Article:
Thursday, June 11, 2009

Foodie Friday - Okra

For Foodie Friday today, I thought I would post one of my summertime favorites - Okra. Not deep fried like you get at most restaurants, but real homecooked, southern fried, okra.

Start by washing and cutting off the ends of your okra. Then slice your okra into good bite sized pieces, remembering that they will shrink a little while cooking.

Coat in just a few spoonfulls of flour with salt and pepper to taste. You don't need much flour, just enough to keep the okra from sticking together. Start with a couple tablespoons and stir and then add more one tablespoon at a time until you have enough.

In a small, non-stick skillet, add about 2 Tablespoons vegetable or canola oil, more if you're frying more. But remember, you're not deep frying it, you really are steaming the okra.
You want to choose the size of your skillet based on how much you're cooking. The okra should be stacked on top of each other, not spread out in a large skillet. It's better to have a little too muck in the skillet than not enough.

Add the okra to the mildly hot oil, it doesn't have to been hot enough to start frying it. Stir the okra around the oil so that the flour nearly disappers. There really shouldn't be any excess oil at the bottom of the pan. Cover with lid and cook on med-high heat. (On my dial of 1-9, I cook mine on around 6-7).

Remove the lid about every 5 minutes and stir. You want the okra to cook even and not get too crisp on just the bottom. You will notice the okra becoming softer as it cooks.

When all the okra is soft, you can remove the lid and fry a little longer for some of the pieces to crispin up. But becareful because it doesn't take long for it to go from crisp to burnt. The secret is to cook it slow and long. If you rush it by turning up the heat to much or adding to much oil, you'll just get burnt little pieces of okra. Remove from the heat and put in a serving dish when it's ready. It will continue to cook a little after you remove it, so don't over cook it.
I can't wait for the okra to start coming into the farmer's market in the next couple weeks! We'll be eating lots of okra the next couple months!


  1. Sounds wonderful. Okra is something I hardly cook with, but I want to try this.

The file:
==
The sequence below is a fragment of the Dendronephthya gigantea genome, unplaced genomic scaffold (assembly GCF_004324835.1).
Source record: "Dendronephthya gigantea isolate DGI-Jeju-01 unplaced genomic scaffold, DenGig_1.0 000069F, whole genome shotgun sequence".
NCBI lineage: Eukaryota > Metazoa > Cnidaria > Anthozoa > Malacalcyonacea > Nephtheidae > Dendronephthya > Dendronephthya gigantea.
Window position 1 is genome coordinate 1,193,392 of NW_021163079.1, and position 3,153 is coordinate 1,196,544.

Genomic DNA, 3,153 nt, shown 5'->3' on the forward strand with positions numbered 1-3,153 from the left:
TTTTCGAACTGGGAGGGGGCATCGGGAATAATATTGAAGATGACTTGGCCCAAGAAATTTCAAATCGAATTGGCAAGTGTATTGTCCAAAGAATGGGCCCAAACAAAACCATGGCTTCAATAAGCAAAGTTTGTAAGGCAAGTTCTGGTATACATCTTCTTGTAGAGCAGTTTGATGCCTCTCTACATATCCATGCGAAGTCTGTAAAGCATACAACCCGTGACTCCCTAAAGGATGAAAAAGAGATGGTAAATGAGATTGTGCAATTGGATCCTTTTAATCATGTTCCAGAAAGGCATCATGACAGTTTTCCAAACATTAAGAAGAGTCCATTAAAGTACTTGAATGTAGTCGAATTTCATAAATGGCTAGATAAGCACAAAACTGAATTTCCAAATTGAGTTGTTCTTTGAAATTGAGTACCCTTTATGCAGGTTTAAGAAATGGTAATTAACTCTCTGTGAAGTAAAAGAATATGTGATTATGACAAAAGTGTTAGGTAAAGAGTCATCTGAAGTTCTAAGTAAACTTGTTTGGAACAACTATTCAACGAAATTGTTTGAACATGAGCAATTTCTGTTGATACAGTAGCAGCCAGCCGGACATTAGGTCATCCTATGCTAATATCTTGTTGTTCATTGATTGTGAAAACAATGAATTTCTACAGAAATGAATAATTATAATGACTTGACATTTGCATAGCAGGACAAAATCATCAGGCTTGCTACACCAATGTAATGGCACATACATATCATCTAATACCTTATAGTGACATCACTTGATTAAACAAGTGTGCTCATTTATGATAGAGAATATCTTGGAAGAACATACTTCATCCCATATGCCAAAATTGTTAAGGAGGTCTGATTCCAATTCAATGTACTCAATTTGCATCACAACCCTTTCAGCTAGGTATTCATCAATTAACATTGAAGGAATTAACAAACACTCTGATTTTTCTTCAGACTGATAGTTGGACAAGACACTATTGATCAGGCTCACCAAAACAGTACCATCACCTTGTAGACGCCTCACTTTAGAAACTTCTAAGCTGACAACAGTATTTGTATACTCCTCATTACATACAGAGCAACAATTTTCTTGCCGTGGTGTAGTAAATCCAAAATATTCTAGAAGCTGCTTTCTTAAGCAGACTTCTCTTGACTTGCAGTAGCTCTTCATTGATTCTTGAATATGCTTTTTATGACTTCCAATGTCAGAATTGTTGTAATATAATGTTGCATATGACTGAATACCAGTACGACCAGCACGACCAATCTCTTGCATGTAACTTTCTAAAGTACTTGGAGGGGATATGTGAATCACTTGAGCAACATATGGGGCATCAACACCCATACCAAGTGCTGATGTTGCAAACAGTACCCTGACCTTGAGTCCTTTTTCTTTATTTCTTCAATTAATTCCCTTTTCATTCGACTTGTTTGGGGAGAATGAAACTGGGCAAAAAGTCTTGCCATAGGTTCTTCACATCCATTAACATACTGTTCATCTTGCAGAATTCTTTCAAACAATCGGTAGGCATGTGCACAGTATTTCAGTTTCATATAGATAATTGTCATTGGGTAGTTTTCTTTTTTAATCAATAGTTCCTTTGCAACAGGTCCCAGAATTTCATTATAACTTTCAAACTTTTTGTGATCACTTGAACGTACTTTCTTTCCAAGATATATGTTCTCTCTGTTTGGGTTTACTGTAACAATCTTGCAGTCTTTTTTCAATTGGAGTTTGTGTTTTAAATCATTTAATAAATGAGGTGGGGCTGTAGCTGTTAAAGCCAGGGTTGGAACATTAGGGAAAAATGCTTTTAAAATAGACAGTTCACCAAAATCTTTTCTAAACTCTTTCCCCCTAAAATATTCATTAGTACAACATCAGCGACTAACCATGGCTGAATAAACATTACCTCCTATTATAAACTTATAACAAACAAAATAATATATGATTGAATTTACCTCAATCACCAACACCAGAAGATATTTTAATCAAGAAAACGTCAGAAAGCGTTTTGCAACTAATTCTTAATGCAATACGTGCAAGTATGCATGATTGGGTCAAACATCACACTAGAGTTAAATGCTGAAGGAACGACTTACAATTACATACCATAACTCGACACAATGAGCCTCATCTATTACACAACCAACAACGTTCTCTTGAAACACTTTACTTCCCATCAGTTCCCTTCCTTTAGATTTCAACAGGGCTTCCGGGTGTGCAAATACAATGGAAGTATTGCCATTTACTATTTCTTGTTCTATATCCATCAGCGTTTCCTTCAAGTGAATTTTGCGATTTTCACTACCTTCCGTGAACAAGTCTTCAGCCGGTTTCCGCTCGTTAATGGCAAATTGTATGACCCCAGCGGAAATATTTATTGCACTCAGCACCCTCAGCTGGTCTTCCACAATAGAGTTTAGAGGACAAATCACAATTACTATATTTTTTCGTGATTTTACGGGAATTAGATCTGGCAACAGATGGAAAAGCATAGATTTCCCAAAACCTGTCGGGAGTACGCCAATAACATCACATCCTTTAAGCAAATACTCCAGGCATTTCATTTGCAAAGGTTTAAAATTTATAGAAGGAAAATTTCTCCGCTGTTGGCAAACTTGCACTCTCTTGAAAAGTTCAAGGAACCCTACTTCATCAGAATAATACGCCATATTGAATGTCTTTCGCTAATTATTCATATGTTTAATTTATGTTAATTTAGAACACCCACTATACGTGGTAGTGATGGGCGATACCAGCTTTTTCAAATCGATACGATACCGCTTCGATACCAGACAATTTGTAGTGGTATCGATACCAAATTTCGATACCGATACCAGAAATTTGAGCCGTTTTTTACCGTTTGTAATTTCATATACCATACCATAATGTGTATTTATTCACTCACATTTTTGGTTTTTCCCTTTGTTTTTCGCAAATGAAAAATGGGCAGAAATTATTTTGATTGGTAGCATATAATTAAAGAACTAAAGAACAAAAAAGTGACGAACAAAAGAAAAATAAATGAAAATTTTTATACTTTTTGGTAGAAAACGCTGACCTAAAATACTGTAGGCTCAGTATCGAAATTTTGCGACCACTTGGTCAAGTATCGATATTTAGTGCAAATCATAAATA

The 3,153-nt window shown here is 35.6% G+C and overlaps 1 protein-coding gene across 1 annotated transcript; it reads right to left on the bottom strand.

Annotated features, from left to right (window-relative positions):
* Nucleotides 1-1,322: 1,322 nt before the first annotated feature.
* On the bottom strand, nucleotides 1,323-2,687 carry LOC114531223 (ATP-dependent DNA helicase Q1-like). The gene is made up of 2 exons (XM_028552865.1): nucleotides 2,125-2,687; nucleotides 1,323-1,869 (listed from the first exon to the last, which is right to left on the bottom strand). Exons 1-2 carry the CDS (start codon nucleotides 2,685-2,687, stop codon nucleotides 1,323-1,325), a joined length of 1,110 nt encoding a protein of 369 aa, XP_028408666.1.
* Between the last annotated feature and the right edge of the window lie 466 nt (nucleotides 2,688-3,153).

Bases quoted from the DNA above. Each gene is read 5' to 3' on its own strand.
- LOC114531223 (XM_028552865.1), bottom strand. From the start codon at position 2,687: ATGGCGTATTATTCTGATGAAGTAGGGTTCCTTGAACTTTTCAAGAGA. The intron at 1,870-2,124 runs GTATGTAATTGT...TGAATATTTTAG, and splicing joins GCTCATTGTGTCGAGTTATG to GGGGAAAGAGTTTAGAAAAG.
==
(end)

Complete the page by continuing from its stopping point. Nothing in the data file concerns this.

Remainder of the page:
2. Being a yankee, I'm not familiar with Okra, but you make it sound like it's worth trying. I'll have to look for it in our grocery store. ~ Robyn

  3. This looks so good. My parents were from Texas & Mom made the best fried okra. She used corn meal though. Unfortunately for me, I never perfected the art of cooking it... :0(

  4. Thanks for showing folks how we fry okra in the South! I use a combination of flour and cornmeal, but the technique is the same and it's not deep-fried!

  5. Being a true blood Texan, I use cornmeal instead of flour. I do cook it in much the same way, crisping it up at the end.
    We also love it boiled...
    Happy Friday !!

  6. Okra is not an item I have ever cooked before. I live in the south and have only eaten it at Cracker Barrel sorry to say. Your recipe looks much more appealing then Cracker Barrels:)

  7. I have never made okra. Now I have no reason not to. Your instructions and photos are pitch perfect. Thanks for sharing you recipe and tips with an old, but appreciative "Yankee." Have a wonderful day.

  8. I have never made okra... because no one else would eat it here..but I may make some for myself! Happy Foodie Friday! Have a great weekend ~ Susan

  9. I love fryed okra. We planted about 15 plants this year. This looks really good. And I know it will taste really good.
    Nice pictures

  10. I'm going to try this if I come across some fresh okra. I'll keep an eye out at the frarmer's market, too. Thanks for the recipe. Happy Foodie Friday!

  11. I have never tried okra but that looks good. Enjoy.

  12. Oh and I love your bathroom below!

  13. I can't imagine living without okra. Being a Texan, it is a staple for us. But, I don't like it deep fried. My Mom always fried it like you explained by used cornmeal. My MIL used flour. I often switch back and forth, but truly love it exactly the way you explained it.

    This is the major benefit of the hot, Texas heat!

    We love it whole, steamed. I used to boil it, but it tends to get slimy that way.

    I had an aunt who used to pan fry okra with sliced potatoes. It was a wonderful concoction.

    I also put okra in homemade soup in the winter. I usually leave it out until the second day because it is not one of those veggies that holds over.

  14. Fried okra is another thing I haven't made in a while. Your pictures are making me crave this. I used to sit on the counter watching my grandmother fry okra. She called it Southern Popcorn.
    XX 00

  15. sounds great....I enjoyed reading your blog tonight....Love it when I have time to do blog hopping...I always enjoy finding new blogs!
    This month I am posting on our Disney trip.


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